(Copyright © 2000 Piero Scaruffi | Legal restrictions - Termini d'uso )
Dennett's ambition is an empirical theory of the mind. By extending the Cartesian Theatre (the idea that there is a centered locus in the brain that directs consciousness) with a multiple draft model (in which all varieties of perceptions and thoughts are accomplished by parallel, multitrack brain processes), Dennett offers an explanation of how the brain represents time, anchored around the principle that "probing precipitates narratives" (people are not always conscious of what is happening to them). Consciousness is spread around the brain and in time. Consciousness is nonlocalized and nonlinear. Despite the apparent unity and continuity of our experience, consciousness does not involve the existence of a single central self, but arises from the interaction with the environment.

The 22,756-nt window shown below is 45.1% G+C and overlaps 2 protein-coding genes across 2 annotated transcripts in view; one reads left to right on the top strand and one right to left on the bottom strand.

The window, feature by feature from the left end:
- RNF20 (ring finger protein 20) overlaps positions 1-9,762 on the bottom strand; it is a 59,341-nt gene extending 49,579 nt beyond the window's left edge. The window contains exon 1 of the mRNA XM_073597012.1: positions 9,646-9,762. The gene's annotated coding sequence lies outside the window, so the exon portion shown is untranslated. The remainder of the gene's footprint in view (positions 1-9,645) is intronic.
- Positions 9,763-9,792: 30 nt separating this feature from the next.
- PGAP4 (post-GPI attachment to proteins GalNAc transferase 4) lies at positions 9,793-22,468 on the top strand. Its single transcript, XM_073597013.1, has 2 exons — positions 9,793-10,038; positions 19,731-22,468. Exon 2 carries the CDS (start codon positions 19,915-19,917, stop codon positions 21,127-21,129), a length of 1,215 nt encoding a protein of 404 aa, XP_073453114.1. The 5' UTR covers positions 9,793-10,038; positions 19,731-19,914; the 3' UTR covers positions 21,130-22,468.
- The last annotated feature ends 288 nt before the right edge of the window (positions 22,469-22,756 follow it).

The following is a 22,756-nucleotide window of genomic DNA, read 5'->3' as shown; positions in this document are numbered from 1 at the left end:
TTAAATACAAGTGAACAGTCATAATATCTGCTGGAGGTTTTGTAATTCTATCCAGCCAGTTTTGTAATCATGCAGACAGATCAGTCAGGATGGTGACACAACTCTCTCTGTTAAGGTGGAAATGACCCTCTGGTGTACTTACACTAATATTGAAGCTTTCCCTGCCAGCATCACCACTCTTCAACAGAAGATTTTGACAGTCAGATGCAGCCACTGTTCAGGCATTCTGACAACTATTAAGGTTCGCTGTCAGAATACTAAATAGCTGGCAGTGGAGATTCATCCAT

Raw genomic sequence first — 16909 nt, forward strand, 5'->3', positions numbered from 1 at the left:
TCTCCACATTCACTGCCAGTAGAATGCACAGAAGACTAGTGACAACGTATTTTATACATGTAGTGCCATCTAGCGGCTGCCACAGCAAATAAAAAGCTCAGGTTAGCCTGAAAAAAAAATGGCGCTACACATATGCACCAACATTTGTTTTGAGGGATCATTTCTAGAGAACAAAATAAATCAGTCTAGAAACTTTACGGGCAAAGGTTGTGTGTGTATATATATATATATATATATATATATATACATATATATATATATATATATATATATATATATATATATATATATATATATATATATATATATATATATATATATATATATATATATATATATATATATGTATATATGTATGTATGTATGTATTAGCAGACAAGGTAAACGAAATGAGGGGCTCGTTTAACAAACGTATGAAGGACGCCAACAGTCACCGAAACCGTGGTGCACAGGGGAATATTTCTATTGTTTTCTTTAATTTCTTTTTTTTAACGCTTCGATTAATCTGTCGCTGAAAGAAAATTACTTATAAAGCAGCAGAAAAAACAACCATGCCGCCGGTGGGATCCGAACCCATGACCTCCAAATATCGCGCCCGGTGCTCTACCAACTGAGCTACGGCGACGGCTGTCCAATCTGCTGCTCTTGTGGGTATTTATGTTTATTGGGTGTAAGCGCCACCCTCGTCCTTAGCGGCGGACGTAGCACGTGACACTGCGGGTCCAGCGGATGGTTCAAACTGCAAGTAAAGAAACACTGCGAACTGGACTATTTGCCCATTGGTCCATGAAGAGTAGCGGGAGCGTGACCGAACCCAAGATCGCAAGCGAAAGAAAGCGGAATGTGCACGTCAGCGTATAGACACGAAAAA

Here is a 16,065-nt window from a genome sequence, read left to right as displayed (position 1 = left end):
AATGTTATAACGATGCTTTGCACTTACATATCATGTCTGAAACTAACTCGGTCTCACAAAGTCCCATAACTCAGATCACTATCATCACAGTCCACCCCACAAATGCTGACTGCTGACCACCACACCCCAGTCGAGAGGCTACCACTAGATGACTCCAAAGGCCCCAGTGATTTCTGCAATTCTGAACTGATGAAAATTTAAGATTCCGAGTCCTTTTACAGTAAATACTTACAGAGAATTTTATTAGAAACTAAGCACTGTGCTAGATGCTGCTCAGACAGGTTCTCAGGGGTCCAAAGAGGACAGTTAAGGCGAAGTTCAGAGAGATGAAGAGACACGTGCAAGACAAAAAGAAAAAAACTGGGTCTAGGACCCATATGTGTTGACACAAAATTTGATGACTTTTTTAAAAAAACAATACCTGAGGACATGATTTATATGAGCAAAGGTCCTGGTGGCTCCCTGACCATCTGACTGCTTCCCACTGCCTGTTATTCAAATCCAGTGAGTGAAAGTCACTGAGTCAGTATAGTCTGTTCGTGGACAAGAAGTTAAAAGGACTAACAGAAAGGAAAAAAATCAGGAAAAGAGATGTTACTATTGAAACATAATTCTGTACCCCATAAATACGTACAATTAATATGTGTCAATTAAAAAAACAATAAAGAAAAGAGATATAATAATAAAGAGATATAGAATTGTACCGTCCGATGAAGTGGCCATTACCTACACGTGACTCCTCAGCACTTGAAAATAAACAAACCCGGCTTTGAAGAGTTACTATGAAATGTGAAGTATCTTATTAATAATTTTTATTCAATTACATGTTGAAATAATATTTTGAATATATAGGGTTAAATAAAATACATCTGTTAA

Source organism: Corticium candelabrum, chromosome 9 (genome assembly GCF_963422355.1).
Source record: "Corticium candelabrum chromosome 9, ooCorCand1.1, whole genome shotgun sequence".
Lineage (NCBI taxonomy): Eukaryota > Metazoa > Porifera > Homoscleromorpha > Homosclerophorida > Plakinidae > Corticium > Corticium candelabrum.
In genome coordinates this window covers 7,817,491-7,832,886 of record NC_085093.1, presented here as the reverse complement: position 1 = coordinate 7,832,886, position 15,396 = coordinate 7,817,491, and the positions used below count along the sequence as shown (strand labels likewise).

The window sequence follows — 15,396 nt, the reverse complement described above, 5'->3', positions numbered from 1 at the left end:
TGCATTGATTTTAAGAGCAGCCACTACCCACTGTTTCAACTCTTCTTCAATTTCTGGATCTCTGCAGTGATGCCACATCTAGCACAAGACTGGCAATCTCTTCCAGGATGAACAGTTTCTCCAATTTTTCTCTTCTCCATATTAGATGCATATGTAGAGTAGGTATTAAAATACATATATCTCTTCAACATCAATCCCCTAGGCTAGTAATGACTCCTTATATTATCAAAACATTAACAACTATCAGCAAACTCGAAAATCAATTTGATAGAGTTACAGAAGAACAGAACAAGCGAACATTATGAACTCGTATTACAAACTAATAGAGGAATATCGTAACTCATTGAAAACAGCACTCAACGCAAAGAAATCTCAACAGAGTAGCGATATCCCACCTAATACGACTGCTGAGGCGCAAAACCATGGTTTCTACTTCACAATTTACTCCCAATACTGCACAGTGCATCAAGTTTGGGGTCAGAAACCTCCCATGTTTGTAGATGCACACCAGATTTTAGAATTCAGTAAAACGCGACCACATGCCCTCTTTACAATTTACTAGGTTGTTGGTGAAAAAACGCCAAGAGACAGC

Consciousness exists because it helps survive and it evolved from non-consciousness to reasoning and then to memes. Dennett thinks that qualia, and conscious states in general, don't exist. Consciousness is a collection of memes. The brain is a computer that collects memes.
The mind must be reduced to a set of cognitive functions. Each function must be reduced to simpler cognitive problems. And so forth, each time reducing the intelligence needed to solve the problem, until we reach a level at which problems can be solved with no more intelligence than the one that can be found in a machine. At each level the behavior of a system is given by the interaction of a set of interconnected components ("homunculi"). Each component's behavior is itself defined by a set of interconnected components.
Consciousness is due to the coexistence of a number of independent brain systems. They are integrated by language. It is the inner monologue that relates all the independent subsystems and creates consciousness.
Having relied massively on Artificial Intelligence ideas, Dennett also takes aim at Searle's chinese room thought experiment and attacks each of its three premises.